There was a post on The Guardian’s Technology Blog by Matthew Baxter-Reynolds last week. The piece couches itself as an overview of mobile platforms for the developer looking to get his or her feet wet.
I’m pleased to announce the release of SwiftText, a text scratchpad app for Mac that makes itself available with a keyboard shortcut – and disappears just as quickly. It’s available now on the Mac App Store; you can see more screenshots on the SwiftText page.
Say you have a lot of transparent images that you need to add a white background to. Flying Meat’s Acorn has some nice scripting bindings that are up to the task.
My first iPhone game, Shufflepuck, was written in the dark ages – before the iPhone SDK was even available – and I modeled the 3D world using the tools I had: basic geometry equations applied to generate all of the vertices programmatically. And it worked! For a good while it was the sexiest table shuffleboard game on the App Store.
If you’re using data structures in your Xcode project and you’ve had to do any level of debugging, perhaps you’ve experimented with setting up Xcode Data Formatters. Data formatters determine what appears in the summary column of the debugger’s data outline view.
Pinball News has an interview with pinball player and Valve game designer Cayle George, in which he states:
I remember my excitement when Tweetie for Mac was released. On the Mac my Twitter client of choice was the website itself. I used Tweetie on the iPhone, but none of the available Mac clients matched my mental model of what a Twitter client should be. Tweetie for iPhone however was a perfect match. So when Tweetie for Mac became available and I saw that it had the same organization and similarly excellent visual treatments as Tweetie for iPhone, I wasted no time in purchasing my license.
I saw (via Kottke) that Steve Carrell says he will be leaving The Office at the conclusion of the seventh season. As someone who was a fan of the original The Office (the British one, you know) and who was dismayed to learn that The Office was coming to NBC (Are there no good, original ideas for shows waiting to be made? Are we so devoid of creativity that we have to adapt every hit BBC show?), and who, after several years, came to have a certain level of respect for the new adaptation The Office, I am happy to read this news. Not that I had reason to suspect otherwise, but I’m glad somebody over here knows how to quit when you’re ahead.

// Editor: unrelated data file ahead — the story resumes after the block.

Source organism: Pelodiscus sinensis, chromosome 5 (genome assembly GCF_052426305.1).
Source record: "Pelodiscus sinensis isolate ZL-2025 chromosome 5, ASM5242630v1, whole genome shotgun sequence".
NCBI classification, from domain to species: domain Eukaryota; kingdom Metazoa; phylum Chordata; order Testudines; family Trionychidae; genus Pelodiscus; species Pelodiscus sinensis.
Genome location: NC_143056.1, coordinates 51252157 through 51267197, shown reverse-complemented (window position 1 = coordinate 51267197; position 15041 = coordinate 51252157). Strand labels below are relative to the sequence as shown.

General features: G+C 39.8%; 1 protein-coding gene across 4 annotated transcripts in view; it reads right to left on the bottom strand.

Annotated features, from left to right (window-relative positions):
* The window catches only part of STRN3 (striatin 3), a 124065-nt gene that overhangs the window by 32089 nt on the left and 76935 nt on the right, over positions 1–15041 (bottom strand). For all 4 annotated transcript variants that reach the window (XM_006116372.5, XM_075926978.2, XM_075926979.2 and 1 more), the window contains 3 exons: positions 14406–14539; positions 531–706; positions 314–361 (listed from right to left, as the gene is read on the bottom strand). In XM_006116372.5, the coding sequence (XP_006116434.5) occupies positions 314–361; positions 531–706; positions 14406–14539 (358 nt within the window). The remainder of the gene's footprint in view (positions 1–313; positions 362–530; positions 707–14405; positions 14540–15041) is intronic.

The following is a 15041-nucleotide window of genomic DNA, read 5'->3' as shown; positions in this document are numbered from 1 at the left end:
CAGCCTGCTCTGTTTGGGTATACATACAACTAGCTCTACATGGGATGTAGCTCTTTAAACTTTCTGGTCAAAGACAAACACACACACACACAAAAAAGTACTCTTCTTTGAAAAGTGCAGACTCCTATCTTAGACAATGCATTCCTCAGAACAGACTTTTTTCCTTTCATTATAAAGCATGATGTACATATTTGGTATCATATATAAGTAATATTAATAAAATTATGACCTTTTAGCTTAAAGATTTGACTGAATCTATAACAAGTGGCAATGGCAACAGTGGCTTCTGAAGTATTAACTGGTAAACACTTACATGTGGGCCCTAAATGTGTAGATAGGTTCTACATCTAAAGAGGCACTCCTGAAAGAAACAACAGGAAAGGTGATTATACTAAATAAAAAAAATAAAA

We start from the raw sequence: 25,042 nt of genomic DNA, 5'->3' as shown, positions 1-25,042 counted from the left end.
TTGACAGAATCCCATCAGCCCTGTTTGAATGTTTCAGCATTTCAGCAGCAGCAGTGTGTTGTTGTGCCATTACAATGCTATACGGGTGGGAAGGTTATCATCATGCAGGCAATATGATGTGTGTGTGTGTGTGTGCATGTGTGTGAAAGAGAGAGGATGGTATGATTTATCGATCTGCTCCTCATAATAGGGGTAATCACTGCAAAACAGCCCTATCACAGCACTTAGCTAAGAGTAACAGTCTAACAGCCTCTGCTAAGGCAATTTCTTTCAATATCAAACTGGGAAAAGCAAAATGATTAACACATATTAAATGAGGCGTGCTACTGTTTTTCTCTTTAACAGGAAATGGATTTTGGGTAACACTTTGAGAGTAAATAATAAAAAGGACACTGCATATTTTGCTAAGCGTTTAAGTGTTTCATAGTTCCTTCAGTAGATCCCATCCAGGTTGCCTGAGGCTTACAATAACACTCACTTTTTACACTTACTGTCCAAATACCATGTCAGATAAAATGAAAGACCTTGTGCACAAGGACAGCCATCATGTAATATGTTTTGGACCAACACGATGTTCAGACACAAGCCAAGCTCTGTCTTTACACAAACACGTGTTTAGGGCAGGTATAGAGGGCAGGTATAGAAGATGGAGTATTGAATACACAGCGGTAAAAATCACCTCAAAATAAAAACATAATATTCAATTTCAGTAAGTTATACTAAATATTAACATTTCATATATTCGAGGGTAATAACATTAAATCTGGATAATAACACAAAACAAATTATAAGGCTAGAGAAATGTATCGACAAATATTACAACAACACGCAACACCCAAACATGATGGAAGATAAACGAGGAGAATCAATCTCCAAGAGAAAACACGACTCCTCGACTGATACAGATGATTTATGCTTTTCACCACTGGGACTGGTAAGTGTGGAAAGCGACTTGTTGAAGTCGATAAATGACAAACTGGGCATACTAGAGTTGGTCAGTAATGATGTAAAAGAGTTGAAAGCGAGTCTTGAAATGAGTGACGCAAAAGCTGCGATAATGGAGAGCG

I’ve been working on a Mac application recently that’s 10.6-targeted, which has afforded me a multitude of opportunities to use blocks (Apple’s C language extension introduced in Mac OS X 10.6) to get some tricky features written with a level of grace that previously wouldn’t have been possible.
I was having quite a bit of trouble getting
NSBackgroundStyleRaised to work on my
NSView subclass’s label, creating the
NSTextField programmatically. I tried fiddling with the background color, I tried disabling my
drawRect:. Really hard.
Gerry Stellenberg’s P-ROC became available today and I thought this would be a good time to write about the open source software that’s written to work with it. First, though, I want to talk about what P-ROC is and what makes it so cool.
For quite some time now I’ve been interested in developing my own pinball machine. Obviously this is a massive endeavor. Before I happened across the P-ROC project, over the course of several days in April of 2007 I did some work on driving a pinball dot matrix display (DMD) with an Arduino microcontroller. Here’s what I made; read on for the details of how.
This post originally appeared on my Incomplete Labs blog on September 2nd, 2009.
This post originally appeared on my Incomplete Labs blog on January 9th, 2008, and was updated on December 9th, 2010 (see below).